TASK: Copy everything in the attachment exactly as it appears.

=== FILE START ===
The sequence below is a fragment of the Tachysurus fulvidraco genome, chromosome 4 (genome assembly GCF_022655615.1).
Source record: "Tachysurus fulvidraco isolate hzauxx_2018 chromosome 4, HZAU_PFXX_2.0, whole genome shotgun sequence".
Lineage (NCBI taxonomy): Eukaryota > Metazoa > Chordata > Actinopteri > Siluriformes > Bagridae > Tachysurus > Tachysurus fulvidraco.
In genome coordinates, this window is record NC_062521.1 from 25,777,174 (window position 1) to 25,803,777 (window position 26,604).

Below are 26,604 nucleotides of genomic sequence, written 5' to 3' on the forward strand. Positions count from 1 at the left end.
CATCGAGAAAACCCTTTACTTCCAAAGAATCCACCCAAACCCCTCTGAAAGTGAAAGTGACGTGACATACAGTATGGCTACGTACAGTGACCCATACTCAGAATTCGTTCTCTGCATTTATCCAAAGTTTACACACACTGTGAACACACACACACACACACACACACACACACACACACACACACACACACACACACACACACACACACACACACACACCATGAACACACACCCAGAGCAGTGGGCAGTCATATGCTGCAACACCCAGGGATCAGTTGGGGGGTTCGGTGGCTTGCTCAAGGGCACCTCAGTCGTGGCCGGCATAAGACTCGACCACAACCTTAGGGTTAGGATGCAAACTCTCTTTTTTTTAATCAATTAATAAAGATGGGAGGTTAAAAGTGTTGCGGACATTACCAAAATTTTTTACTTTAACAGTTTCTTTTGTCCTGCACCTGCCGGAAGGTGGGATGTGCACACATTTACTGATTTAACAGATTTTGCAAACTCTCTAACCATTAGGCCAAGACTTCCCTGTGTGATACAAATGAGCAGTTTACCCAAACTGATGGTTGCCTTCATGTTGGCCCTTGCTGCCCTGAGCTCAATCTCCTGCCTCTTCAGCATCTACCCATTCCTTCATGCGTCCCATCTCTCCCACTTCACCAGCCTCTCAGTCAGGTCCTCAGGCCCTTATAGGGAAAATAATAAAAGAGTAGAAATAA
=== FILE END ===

The sequence below is a fragment of the Tachysurus fulvidraco genome, chromosome 4 (genome assembly GCF_022655615.1).
Source record: "Tachysurus fulvidraco isolate hzauxx_2018 chromosome 4, HZAU_PFXX_2.0, whole genome shotgun sequence".
Lineage (NCBI taxonomy): Eukaryota > Metazoa > Chordata > Actinopteri > Siluriformes > Bagridae > Tachysurus > Tachysurus fulvidraco.
In genome coordinates, this window is record NC_062521.1 from 25,777,174 (window position 1) to 25,803,777 (window position 26,604).

Below are 26,604 nucleotides of genomic sequence, written 5' to 3' on the forward strand. Positions count from 1 at the left end.
CATCGAGAAAACCCTTTACTTCCAAAGAATCCACCCAAACCCCTCTGAAAGTGAAAGTGACGTGACATACAGTATGGCTACGTACAGTGACCCATACTCAGAATTCGTTCTCTGCATTTATCCAAAGTTTACACACACTGTGAACACACACACACACACACACACACACACACACACACACACACACACACACACACACACACACACACACACACACACCATGAACACACACCCAGAGCAGTGGGCAGTCATATGCTGCAACACCCAGGGATCAGTTGGGGGGTTCGGTGGCTTGCTCAAGGGCACCTCAGTCGTGGCCGGCATAAGACTCGACCACAACCTTAGGGTTAGGATGCAAACTCTCTTTTTTTTAATCAATTAATAAAGATGGGAGGTTAAAAGTGTTGCGGACATTACCAAAATTTTTTACTTTAACAGTTTCTTTTGTCCTGCACCTGCCGGAAGGTGGGATGTGCACACATTTACTGATTTAACAGATTTTGCAAACTCTCTAACCATTAGGCCAAGACTTCCCTGTGTGATACAAATGAGCAGTTTACCCAAACTGATGGTTGCCTTCATGTTGGCCCTTGCTGCCCTGAGCTCAATCTCCTGCCTCTTCAGCATCTACCCATTCCTTCATGCGTCCCATCTCTCCCACTTCACCAGCCTCTCAGTCAGGTCCTCAGGCCCTTATAGGGAAAATAATAAAAGAGTAGAAATAA